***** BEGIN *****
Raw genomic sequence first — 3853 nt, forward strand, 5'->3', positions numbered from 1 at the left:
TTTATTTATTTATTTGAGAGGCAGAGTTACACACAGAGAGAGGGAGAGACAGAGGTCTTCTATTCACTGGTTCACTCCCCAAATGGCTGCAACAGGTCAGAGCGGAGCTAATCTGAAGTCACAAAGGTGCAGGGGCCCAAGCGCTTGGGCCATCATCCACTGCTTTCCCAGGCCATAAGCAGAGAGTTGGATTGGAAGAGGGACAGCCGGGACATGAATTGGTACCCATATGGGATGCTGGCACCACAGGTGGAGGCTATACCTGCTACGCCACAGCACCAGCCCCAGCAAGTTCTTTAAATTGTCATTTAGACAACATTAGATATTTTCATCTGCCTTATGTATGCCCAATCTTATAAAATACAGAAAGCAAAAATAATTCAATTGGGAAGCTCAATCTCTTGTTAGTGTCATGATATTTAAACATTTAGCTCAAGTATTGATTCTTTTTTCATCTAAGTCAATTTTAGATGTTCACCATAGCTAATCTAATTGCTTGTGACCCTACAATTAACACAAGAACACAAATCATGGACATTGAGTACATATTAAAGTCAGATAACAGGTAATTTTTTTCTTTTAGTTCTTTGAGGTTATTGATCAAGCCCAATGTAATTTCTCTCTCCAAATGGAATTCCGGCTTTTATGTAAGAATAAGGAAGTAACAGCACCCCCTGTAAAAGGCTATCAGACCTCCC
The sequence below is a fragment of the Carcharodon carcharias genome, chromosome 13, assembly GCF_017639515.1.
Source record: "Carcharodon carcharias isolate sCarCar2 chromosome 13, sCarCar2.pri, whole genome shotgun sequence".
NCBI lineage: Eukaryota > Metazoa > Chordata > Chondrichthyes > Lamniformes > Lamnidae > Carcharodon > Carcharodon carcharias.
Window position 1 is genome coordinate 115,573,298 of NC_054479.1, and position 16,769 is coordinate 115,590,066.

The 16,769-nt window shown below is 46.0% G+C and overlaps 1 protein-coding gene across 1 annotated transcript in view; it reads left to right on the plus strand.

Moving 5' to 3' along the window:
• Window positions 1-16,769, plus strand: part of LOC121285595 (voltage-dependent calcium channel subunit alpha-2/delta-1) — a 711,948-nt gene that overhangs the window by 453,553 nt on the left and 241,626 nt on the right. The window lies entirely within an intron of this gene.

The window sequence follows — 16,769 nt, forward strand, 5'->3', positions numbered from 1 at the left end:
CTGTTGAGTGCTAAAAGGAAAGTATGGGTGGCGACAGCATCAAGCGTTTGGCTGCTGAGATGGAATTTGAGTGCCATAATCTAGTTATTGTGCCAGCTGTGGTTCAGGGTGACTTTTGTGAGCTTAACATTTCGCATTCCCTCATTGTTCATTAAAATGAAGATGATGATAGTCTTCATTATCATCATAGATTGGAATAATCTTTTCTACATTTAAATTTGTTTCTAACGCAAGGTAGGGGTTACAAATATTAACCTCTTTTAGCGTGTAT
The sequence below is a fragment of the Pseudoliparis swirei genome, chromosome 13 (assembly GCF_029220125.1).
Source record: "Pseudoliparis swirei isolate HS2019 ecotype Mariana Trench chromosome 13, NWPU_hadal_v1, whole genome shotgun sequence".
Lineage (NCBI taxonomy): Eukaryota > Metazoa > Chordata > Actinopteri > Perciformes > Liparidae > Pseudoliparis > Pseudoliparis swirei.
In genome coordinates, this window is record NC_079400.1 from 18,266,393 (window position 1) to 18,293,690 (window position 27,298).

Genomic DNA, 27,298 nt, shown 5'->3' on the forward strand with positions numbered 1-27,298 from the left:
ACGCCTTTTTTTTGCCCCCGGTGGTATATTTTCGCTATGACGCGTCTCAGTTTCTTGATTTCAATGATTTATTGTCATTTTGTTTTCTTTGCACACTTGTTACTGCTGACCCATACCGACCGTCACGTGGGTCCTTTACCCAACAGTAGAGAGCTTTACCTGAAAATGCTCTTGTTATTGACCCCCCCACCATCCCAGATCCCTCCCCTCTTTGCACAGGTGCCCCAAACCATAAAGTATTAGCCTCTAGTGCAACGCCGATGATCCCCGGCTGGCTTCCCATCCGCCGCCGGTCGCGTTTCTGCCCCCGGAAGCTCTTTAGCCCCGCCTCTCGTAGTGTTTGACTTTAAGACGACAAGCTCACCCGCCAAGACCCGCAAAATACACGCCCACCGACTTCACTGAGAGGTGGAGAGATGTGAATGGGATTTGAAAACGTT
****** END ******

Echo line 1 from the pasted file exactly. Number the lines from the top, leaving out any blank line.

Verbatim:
Raw genomic sequence first — 3853 nt, forward strand, 5'->3', positions numbered from 1 at the left: